James Kallman, president director of Moores Rowland Indonesia a member firm of Praxity, argues in favour of the development of human rights reporting standards for businesses.

Fifty years ago it was all about the bottom line. Today, however, it’s not just about the quality and price of goods and services; it’s also about how a business shows itself to be sustainable, meaning how meets its human rights responsibilities to its workers, customers and the community at large.

In 2011, the United Nations Human Rights Council unanimously endorsed the UN Guiding Principles on Business and Human Rights (UNGP) and yet four years on, their widespread implementation is still a painfully slow process. In Indonesia for example, over 1,000 business-related human rights violations are reported to the National Commission on Human Rights each year. Worryingly, few cases are comprehensively resolved and as in medicine, wounds left unhealed can deteriorate into far more serious conditions.

While respect for human rights should be the universal basis for all aspects of life, there are global differences in perceptions of what is acceptable. For example, children joining their mothers in the fields after school would be viewed in a different light in Europe than in parts of Asia, as would the thorny problem of child labour balanced against the right to exist. Indeed, on occasions opposing answers come from Europe and Asia as to whether the human rights of the individual or the community should predominate.

So when we’re talking about human rights, it’s not just about complying with specific laws but rather acting in a responsible manner – the judgement of which is particularly well-suited to an audit approach, as are the issues of consistency and comparability. Yet even auditors need to work to standards.

The lack of such tools to help both auditor and business entity is a major reason why progress has been so slow. Much talk has been expended on reaching consensus on how the UNGP should be applied, largely aimed towards multinational giants who can afford to dedicate staff and funding to ensure their operations do not negatively impact on the rights of others. Yet even theirs is a far from untroubled journey. With supply chains often numbering in the thousands across the globe they are painfully aware that when it comes to human rights, one size does not fit all.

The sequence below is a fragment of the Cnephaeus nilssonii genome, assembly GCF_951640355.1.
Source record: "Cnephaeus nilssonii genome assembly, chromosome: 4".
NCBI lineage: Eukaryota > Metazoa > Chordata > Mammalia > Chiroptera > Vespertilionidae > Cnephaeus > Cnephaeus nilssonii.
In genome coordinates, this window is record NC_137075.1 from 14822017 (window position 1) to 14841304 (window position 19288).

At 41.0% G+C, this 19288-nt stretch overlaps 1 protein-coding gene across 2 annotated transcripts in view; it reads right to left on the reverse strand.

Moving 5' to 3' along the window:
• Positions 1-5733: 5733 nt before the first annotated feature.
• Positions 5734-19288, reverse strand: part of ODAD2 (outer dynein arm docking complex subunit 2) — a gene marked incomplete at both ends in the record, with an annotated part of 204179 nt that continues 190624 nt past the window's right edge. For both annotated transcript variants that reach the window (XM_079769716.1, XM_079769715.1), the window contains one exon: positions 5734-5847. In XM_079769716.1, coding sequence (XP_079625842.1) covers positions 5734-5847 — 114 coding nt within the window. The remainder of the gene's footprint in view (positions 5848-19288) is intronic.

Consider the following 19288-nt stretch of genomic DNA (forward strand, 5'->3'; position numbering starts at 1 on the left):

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Without decrying these efforts, the cost of ‘knowing and showing’ as envisaged by the Guiding Principles can be beyond the pockets of SMEs. This is contrary to the UNGP, which clearly point to a global process applicable across the whole spectrum of business. There is thus a need for a disciplined approach to reporting and assessment that is cost-effective and usable for all entities; from the global conglomerate to the corner shop. This has been my contention since the early days of developing the MIHRSC indicators.

The first priority is to determine those areas most likely to give rise to human rights impacts. The environment, land rights, security and supply chain tend to be to the fore in the extractive industry, for example, while in manufacturing it’s product quality and labour rights. These are only indicative, however, and vary widely across business sectors and individual companies.
Businesses must therefore, have in place robust human rights policies that enable them to determine their own particular areas of human rights susceptibility while being aware of the wider picture. Included in these policies must be a system of due diligence, a system of remediation for any human rights impacts with which the company may be involved, and a system for reporting its human rights record.

Experience has taught us that while a general standard can be targeted to address specific areas, there’s a case for developing individual standards for specific industries as with other forms of audit. We’re currently pursuing this approach with governmental departments in Indonesia and believe much is to be gained from working with national and local governmental authorities, as well as businesses and social society groups.

Such interaction has already widened our remit. To mark the 60th anniversary of the 1955 Asia-Africa Conference to be held in Bandung, Indonesia in April, the city’s mayor has proclaimed Bandung a Human Rights City.

Working with the Association For International Human Rights Reporting Standards (FIHRRST), we are helping the city prepare its Bandung Charter, a bottom-up approach very much in line with the UN White Paper on Human Rights Cities.

This will not be just another set of lukewarm articles proposed by the city government for self-aggrandisement, but carefully compiled rights and responsibilities based on inputs from citizens and other stakeholders, including businesses. Moreover, the city will be subject to assessment against its Charter by a certified independent assessor.

Bandung may not be the first to declare itself a Human Rights City, but it is the first to be inclusive in its approach and submit itself to the transparency and accountability of regular monitoring and third- party certification. The Conference will be attended by representatives from over 100 nations, Western observers joining delegates from Asia and Africa, and it is hoped that unveiling the Bandung Charter will encourage those present from other cities to take up the baton and advance the cause of human rights.

Setting standards to live by at city level and verifying compliance is part of the drilling down of the whole human rights concept that began with the Universal Declaration of Human Rights in 1948. For business and human rights, however, the journey will only be complete when we have realised the dreams of the original signatories.